Jonathan Cohen

“We are offering a service  that has expertise, care and compassion,” says Kathy Cohen. “There is a personalized aspect to what we do.”

The team at Neurocircuit believe that proper management of concussions starts with recognition followed by immediate and decisive action. Studies show that those who understand the severity of concussions are more likely to report them. Dr. Charles Tatar, a neurologist from the University of Toronto stated that there is evidence that education about concussion leads to a reduction in the incidence of concussion and improved outcomes from concussion.

Baseline testing is used to assess an individual’s processing speed, attention span, learning ability, reaction speed, eye tracking, balance and working memory.   The results  would  be compared to pre-injury or baseline results to determine if there has been a decline in neurocognitive functioning, reaction time, balance and/or vision. In the absence of a baseline test, the post-injury results can be compared to normative data. Research has shown, however, that the “average performance” scores represented in the normative data can vary significantly thereby reducing the accuracy of the results.

An initial visit will enable the clinician to gather medical history and to gain a thorough understanding of the mechanism of injury and the severity of the symptoms. This will be followed by a series of assessments designed to identify and isolate the source of the symptoms. The assessments could include computerized neurocognitive testing, balance evaluation, strength and coordination screening, binocular vision screening, vestibular testing, a gait assessment, a generalized neurological screen and an orthopaedic assessment of secondary injuries. The various assessment tools provide objective results which will help guide treatment. The referring physician will receive a report outlining the results of the assessment.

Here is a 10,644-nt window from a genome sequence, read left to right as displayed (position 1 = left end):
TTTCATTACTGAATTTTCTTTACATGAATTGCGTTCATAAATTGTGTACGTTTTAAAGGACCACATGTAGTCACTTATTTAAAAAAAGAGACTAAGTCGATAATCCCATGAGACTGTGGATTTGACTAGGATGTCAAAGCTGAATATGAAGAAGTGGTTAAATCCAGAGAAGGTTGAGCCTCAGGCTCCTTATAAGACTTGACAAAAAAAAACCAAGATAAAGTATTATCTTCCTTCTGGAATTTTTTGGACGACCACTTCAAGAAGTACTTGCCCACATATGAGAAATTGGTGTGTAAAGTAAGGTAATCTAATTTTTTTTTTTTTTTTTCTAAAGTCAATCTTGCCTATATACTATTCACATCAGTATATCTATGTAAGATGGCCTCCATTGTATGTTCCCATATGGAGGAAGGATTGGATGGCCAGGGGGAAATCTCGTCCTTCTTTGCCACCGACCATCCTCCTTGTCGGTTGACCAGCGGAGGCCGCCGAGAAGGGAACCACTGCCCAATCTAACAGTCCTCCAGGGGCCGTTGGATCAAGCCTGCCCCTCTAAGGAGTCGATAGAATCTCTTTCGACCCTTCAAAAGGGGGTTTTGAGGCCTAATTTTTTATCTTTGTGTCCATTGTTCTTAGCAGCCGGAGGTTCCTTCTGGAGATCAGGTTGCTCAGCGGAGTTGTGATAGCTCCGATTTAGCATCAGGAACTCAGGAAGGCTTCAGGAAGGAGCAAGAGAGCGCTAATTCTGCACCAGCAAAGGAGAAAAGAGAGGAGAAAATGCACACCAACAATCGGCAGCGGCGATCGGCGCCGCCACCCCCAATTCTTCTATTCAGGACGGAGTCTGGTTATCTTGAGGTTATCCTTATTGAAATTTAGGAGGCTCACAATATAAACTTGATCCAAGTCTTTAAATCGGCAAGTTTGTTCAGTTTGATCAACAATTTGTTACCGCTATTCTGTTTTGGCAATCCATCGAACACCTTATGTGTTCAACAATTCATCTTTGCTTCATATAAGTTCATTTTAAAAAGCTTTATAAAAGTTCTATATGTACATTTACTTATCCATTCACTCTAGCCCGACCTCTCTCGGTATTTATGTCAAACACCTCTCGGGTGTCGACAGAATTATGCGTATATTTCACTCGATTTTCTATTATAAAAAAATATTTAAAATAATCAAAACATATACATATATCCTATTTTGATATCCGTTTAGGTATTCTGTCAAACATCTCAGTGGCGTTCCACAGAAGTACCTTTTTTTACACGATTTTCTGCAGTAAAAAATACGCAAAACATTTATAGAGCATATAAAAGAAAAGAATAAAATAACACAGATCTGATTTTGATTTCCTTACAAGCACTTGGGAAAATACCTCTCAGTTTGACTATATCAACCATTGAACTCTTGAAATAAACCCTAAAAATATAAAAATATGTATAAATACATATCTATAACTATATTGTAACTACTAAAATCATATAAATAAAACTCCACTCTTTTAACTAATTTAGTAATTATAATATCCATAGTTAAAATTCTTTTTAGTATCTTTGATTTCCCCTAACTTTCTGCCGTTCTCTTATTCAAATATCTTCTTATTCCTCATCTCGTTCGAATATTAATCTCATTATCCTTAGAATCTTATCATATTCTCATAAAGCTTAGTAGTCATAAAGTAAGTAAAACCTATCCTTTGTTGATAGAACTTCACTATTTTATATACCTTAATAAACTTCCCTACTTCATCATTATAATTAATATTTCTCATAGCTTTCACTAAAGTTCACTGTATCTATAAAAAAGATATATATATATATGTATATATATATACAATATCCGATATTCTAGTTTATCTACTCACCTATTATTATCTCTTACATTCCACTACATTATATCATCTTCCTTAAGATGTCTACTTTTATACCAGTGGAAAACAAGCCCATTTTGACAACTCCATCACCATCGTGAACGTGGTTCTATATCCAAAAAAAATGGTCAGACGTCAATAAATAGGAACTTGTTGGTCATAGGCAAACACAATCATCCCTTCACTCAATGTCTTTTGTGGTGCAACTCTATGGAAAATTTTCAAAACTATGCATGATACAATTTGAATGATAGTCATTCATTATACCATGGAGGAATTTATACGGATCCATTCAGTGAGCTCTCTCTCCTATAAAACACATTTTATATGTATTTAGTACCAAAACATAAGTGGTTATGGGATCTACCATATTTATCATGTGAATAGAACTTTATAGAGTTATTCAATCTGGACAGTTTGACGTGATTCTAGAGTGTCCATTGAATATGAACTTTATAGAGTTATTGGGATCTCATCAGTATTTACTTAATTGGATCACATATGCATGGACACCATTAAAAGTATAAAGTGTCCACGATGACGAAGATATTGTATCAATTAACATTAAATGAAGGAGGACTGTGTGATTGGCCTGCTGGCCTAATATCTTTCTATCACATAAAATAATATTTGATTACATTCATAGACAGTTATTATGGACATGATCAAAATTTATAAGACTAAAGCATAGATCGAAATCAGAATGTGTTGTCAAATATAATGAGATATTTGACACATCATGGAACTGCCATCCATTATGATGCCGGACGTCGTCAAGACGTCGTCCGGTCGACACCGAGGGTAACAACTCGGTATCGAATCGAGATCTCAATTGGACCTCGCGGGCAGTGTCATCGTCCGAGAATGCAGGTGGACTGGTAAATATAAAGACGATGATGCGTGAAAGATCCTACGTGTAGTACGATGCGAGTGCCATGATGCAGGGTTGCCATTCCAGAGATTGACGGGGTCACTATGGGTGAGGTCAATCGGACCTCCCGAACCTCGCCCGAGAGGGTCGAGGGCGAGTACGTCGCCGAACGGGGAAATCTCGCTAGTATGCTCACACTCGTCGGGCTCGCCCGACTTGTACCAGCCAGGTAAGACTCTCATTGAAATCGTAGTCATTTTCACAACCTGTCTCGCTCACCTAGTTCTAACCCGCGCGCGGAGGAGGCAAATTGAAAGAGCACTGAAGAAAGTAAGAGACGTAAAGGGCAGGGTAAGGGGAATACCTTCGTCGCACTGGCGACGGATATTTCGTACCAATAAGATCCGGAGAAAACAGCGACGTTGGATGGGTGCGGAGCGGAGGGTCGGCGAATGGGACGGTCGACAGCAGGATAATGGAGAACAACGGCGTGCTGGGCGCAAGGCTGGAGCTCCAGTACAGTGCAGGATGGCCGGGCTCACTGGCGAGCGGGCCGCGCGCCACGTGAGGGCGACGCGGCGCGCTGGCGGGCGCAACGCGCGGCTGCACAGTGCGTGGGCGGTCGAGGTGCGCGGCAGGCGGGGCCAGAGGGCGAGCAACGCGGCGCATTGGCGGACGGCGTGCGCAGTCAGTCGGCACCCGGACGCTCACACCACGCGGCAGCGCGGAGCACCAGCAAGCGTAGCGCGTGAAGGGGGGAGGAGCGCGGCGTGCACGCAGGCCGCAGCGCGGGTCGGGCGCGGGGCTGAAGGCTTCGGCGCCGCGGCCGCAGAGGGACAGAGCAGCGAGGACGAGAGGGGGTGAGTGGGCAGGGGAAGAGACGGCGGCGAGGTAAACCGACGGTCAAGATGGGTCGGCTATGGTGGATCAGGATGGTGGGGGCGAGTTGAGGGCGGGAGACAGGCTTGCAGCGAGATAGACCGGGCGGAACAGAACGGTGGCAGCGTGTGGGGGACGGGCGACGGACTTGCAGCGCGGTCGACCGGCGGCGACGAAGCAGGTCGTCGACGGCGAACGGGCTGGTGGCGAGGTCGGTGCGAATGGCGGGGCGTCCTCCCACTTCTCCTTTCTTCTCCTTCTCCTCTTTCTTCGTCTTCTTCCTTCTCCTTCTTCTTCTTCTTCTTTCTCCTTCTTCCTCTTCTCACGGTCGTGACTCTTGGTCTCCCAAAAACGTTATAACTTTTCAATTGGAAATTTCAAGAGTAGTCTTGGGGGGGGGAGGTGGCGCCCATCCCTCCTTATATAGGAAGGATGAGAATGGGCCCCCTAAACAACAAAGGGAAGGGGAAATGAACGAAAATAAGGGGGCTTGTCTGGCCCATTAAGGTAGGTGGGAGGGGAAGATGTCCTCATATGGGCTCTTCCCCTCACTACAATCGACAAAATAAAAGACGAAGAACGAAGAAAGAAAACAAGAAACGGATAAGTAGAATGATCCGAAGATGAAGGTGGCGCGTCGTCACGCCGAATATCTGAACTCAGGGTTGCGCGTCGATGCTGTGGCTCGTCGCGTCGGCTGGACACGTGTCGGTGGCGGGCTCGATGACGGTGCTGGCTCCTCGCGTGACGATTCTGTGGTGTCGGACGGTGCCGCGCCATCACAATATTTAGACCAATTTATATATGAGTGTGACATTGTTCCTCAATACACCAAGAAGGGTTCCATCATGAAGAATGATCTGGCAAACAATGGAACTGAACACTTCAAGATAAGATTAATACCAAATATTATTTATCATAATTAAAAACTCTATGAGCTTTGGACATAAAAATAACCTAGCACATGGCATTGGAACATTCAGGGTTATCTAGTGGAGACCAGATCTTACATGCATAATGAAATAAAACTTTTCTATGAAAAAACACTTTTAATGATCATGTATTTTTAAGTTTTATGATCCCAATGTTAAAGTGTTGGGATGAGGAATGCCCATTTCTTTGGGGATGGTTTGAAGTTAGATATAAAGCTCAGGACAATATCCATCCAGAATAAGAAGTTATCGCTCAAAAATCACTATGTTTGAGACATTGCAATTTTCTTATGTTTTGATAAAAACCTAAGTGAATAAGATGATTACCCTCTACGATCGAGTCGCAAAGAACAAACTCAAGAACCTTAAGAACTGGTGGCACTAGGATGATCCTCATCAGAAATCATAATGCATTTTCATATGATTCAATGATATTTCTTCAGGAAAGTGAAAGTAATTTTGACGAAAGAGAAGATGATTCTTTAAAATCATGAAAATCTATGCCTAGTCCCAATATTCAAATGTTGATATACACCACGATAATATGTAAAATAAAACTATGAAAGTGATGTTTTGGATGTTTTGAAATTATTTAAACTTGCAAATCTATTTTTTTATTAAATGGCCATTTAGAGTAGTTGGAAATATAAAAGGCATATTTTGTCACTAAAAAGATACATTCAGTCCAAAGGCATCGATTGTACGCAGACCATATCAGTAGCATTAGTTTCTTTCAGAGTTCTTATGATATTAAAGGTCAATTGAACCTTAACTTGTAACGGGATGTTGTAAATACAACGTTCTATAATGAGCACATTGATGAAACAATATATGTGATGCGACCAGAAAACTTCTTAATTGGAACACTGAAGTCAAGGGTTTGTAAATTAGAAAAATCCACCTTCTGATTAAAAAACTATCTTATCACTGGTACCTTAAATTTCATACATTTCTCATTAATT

Based on the information gathered, an individualized treatment and training plan will be developed. The clinician will design a treatment plan to target, isolate, challenge and strengthen the areas of weakness. Using state of the art assessment and treatment tools including Dynavision D2, Neurotracker, and Fitlight, the clinician will be able to train the injured person’s cognitive, visual and vestibular systems. In addition to clinical treatment, the individual will be given a home exercise program in order to expedite recovery. Progress reports will be available to referring physicians upon request.